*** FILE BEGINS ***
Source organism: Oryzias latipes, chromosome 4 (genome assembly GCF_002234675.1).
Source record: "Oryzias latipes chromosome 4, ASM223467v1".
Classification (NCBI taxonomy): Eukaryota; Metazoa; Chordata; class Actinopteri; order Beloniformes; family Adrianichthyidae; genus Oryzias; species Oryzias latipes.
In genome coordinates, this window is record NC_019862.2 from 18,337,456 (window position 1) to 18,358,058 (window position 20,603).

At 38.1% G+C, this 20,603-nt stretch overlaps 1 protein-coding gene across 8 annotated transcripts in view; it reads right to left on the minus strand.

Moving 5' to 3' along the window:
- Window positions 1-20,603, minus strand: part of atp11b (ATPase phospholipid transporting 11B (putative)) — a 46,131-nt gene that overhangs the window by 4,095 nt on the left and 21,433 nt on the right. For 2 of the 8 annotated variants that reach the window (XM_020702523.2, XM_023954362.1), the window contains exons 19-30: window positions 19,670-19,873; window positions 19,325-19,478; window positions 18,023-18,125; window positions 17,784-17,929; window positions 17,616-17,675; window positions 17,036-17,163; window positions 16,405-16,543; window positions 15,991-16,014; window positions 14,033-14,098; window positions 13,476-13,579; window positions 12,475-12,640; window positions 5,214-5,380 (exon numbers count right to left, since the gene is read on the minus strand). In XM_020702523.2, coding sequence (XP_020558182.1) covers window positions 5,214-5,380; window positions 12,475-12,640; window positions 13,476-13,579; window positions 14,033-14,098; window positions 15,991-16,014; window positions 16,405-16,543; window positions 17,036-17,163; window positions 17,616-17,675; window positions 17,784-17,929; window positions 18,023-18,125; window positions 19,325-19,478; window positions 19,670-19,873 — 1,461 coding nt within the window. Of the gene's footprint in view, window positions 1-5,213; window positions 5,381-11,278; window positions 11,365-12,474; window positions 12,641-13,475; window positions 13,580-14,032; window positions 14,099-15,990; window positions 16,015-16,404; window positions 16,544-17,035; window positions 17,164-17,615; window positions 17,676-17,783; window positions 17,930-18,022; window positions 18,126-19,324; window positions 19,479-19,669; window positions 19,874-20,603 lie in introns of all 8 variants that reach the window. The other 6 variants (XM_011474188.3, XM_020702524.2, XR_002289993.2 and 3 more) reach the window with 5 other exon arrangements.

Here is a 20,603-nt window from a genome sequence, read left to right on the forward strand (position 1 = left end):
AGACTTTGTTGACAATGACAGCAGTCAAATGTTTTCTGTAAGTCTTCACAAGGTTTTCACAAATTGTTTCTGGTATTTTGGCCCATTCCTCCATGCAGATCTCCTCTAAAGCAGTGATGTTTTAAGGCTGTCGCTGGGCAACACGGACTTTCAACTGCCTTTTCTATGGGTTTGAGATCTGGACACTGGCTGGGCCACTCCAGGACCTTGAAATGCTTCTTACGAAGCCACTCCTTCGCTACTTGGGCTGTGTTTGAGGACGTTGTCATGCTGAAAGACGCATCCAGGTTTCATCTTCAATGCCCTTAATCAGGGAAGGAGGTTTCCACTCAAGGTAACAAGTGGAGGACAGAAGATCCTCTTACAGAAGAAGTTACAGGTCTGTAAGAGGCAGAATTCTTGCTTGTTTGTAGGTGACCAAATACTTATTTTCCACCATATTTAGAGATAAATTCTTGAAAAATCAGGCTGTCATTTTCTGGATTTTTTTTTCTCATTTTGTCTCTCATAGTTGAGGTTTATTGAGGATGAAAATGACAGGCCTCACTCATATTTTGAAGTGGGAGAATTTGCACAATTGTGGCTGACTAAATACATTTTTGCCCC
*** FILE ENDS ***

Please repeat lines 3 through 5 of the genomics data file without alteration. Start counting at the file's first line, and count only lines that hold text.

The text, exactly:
Classification (NCBI taxonomy): Eukaryota; Metazoa; Chordata; class Actinopteri; order Beloniformes; family Adrianichthyidae; genus Oryzias; species Oryzias latipes.
In genome coordinates, this window is record NC_019862.2 from 18,337,456 (window position 1) to 18,358,058 (window position 20,603).

At 38.1% G+C, this 20,603-nt stretch overlaps 1 protein-coding gene across 8 annotated transcripts in view; it reads right to left on the minus strand.